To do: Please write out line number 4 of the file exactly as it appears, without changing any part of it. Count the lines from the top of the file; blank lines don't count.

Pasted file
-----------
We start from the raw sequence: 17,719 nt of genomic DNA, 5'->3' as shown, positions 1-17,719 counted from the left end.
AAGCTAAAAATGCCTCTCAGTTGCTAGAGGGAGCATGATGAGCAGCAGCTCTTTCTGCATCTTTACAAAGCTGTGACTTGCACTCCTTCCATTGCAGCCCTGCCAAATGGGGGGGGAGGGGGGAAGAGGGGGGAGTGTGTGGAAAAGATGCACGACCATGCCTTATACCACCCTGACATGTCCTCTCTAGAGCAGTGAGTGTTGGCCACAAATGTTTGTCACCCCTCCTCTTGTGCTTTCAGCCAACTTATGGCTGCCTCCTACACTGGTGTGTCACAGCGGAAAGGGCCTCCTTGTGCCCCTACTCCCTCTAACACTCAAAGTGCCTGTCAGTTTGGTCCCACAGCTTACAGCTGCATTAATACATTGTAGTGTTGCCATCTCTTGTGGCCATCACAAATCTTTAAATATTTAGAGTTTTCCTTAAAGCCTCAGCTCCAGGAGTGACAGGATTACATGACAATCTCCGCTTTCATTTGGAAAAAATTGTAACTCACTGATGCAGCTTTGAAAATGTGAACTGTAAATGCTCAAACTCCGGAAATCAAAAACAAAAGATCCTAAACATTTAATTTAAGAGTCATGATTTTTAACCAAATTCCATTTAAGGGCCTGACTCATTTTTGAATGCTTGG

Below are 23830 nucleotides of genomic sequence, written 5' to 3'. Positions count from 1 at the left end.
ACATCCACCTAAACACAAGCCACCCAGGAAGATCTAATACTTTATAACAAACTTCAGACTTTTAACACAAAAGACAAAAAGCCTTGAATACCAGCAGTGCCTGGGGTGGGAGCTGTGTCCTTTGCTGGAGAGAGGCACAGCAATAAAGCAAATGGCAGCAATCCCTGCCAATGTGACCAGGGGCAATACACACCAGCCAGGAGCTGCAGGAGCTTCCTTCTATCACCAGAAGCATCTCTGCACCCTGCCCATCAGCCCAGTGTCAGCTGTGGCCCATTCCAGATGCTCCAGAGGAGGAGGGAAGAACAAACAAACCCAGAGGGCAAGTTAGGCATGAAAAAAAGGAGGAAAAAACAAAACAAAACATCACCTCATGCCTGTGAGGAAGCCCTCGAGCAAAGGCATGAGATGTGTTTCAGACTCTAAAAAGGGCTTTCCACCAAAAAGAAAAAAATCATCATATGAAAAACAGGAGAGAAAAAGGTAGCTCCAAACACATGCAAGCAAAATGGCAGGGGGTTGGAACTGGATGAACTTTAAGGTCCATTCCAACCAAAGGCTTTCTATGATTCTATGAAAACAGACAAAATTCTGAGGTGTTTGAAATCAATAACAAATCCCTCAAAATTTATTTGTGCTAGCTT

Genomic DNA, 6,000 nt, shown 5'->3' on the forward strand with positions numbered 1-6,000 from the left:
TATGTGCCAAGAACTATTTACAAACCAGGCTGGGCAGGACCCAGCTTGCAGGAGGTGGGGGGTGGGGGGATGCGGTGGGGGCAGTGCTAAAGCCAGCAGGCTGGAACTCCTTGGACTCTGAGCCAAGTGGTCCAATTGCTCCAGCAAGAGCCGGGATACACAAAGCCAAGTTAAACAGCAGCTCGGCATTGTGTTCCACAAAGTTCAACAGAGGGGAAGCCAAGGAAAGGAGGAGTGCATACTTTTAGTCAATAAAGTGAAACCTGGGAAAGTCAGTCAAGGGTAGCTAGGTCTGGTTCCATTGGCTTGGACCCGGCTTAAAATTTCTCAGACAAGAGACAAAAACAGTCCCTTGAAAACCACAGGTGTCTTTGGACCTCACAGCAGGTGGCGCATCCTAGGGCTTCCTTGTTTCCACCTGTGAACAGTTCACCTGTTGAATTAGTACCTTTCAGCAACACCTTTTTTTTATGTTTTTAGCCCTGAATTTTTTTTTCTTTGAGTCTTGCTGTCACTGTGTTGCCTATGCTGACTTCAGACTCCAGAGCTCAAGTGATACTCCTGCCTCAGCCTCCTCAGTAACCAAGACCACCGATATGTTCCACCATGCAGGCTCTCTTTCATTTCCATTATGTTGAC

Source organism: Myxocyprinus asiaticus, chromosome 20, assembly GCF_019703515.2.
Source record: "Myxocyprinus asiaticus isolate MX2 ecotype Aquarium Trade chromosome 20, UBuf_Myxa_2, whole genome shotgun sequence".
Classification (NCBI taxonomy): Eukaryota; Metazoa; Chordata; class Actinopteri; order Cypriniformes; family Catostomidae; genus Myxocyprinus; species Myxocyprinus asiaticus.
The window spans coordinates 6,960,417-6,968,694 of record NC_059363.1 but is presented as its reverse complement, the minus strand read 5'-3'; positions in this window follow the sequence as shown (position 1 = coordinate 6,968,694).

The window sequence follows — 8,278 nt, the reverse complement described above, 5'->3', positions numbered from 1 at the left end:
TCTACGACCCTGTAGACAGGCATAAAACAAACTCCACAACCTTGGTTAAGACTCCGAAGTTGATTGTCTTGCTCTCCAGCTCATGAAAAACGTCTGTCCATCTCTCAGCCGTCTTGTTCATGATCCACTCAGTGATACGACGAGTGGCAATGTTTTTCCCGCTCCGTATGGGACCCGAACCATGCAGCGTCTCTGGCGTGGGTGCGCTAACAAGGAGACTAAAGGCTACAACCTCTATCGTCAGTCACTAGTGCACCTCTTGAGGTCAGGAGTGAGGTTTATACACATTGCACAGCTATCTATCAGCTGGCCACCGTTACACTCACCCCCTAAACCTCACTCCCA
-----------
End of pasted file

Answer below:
ACATCCACCTAAACACAAGCCACCCAGGAAGATCTAATACTTTATAACAAACTTCAGACTTTTAACACAAAAGACAAAAAGCCTTGAATACCAGCAGTGCCTGGGGTGGGAGCTGTGTCCTTTGCTGGAGAGAGGCACAGCAATAAAGCAAATGGCAGCAATCCCTGCCAATGTGACCAGGGGCAATACACACCAGCCAGGAGCTGCAGGAGCTTCCTTCTATCACCAGAAGCATCTCTGCACCCTGCCCATCAGCCCAGTGTCAGCTGTGGCCCATTCCAGATGCTCCAGAGGAGGAGGGAAGAACAAACAAACCCAGAGGGCAAGTTAGGCATGAAAAAAAGGAGGAAAAAACAAAACAAAACATCACCTCATGCCTGTGAGGAAGCCCTCGAGCAAAGGCATGAGATGTGTTTCAGACTCTAAAAAGGGCTTTCCACCAAAAAGAAAAAAATCATCATATGAAAAACAGGAGAGAAAAAGGTAGCTCCAAACACATGCAAGCAAAATGGCAGGGGGTTGGAACTGGATGAACTTTAAGGTCCATTCCAACCAAAGGCTTTCTATGATTCTATGAAAACAGACAAAATTCTGAGGTGTTTGAAATCAATAACAAATCCCTCAAAATTTATTTGTGCTAGCTT